Baby It's You has arrived in a batch of new DVD releases from Legend Films, an outfit working off of a new license agreement with Paramount. The news has already been around in various online forums for some time and, in fact, the titles have been available for several months directly from Legend, although the official release dates are only now upon us. Another favorite of mine, French Postcards, has also been released by Legend. The good news is that both films appear in their original aspect ratios for the first time on home video.
Unfortunately, however, both Baby It's You and French Postcards retain the altered soundtracks that accompanied earlier home video releases of these films. (French Postcards is missing several songs including a French version of "Do You Believe in Magic" that plays over the opening credits and Nicolette Larson's "Lotta Love." Baby It's You replaces several sixties-era songs with K-Tel versions including, IIRC, "Baby It's You"). This was confirmed to me in an e-mail I received from Legend VP Maria Mason in early April. I passed this information onto DVD Savant, who included the message as a footnote to his review. Contrary to the second reader's message, the Bruce Springsteen tunes have been present in all home video versions of Baby It's You and can be heard on the new DVD. As disappointed as I am about the soundtrack issues on both films, I will probably eventually add both to my DVD library. I remain hopeful that Baby It's You will someday appear in a more pure form via the Criterion Collection (per their own partnership with Paramount). I hold out considerably less hope that French Postcards will appear again on DVD with original soundtrack intact.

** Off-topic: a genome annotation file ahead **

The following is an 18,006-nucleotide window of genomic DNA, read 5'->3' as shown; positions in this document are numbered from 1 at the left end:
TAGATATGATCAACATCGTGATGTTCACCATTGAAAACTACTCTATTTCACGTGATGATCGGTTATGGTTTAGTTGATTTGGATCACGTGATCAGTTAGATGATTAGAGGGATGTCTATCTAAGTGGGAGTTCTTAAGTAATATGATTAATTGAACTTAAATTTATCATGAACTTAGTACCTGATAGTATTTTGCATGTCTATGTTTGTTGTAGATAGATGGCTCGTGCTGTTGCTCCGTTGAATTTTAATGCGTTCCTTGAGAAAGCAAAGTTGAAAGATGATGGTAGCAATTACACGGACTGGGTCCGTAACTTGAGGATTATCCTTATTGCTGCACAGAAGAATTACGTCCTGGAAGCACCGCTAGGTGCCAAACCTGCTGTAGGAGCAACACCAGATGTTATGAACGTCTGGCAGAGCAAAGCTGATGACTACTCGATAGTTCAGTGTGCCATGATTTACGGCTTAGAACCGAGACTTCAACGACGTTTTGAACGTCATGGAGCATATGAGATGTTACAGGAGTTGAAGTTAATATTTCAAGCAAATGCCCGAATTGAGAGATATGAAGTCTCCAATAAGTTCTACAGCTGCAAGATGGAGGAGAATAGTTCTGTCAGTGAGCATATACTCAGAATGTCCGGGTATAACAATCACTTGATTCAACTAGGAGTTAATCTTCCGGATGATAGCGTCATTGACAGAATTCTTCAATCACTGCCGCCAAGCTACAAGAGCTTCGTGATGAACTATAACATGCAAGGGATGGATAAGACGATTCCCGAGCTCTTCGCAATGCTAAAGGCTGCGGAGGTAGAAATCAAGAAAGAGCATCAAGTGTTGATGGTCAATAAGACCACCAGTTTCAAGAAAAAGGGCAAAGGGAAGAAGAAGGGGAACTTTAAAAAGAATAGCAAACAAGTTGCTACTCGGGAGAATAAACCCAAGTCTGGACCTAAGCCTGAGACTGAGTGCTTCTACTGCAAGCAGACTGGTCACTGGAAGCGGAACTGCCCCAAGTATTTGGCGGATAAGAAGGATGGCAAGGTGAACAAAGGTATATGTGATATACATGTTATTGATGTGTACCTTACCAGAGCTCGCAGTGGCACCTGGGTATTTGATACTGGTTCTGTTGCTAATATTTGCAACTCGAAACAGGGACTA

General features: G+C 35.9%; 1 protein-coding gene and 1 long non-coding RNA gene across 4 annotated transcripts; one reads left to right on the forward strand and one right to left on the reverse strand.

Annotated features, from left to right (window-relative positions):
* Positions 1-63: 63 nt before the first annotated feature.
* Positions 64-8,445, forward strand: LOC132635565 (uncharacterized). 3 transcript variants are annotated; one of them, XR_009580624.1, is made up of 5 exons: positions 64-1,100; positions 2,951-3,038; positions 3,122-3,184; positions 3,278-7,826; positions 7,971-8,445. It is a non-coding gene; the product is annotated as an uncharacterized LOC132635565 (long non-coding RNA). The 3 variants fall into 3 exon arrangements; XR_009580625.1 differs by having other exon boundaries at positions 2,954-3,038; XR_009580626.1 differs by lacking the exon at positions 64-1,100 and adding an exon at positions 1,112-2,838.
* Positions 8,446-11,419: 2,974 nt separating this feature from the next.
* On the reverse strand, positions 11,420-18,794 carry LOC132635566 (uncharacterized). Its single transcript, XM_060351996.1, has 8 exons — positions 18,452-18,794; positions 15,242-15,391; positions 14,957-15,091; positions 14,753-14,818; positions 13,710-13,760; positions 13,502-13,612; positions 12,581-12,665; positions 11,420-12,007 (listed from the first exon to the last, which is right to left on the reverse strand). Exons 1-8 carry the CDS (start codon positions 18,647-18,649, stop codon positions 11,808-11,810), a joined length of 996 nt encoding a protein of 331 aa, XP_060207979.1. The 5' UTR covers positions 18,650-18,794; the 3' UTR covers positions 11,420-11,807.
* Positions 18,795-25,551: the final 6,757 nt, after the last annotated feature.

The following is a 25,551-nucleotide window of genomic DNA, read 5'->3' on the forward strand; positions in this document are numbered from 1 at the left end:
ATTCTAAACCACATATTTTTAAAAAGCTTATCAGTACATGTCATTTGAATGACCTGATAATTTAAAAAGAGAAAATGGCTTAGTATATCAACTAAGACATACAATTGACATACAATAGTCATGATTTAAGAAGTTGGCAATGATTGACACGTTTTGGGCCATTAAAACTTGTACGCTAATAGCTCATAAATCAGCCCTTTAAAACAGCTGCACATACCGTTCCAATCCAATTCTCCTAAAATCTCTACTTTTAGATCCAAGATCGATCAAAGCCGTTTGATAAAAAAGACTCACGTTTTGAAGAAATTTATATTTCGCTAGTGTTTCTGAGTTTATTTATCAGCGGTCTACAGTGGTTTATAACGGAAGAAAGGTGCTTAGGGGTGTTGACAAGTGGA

Marc Edward Heuck has told me on the Home Theater Forum that French Postcards first appeared on commercial VHS, most likely with its original soundtrack, on the old Fotomat label (who also released rarities such as American Hot Wax and Fraternity Row) through an agreement with Paramount in the late 1970s.
On a final note, if you look closely at the Legend DVD cover, you will notice that Valerie Quennessen's name has been misspelled "Quennessan." This type of mistake has always been a pet peeve of mine especially because it can be so easily avoided. Legend also inexplicably used a different version of the photo used in the original poster so that co-lead David Marshall Grant now appears with a rather dopey expression on his face. In the future, I hope that Legend retains the original key art on their DVD covers, but they, like most studios, seem tied to second-rate Photoshopped "reimaginings" of the original poster artwork. On an unrelated note, if you are so inclined, you can say hello to French Postcards co-lead Miles Chapin here. I'm told that he's quite an amiable fellow.
Go to Usarian's page for more information on Valerie.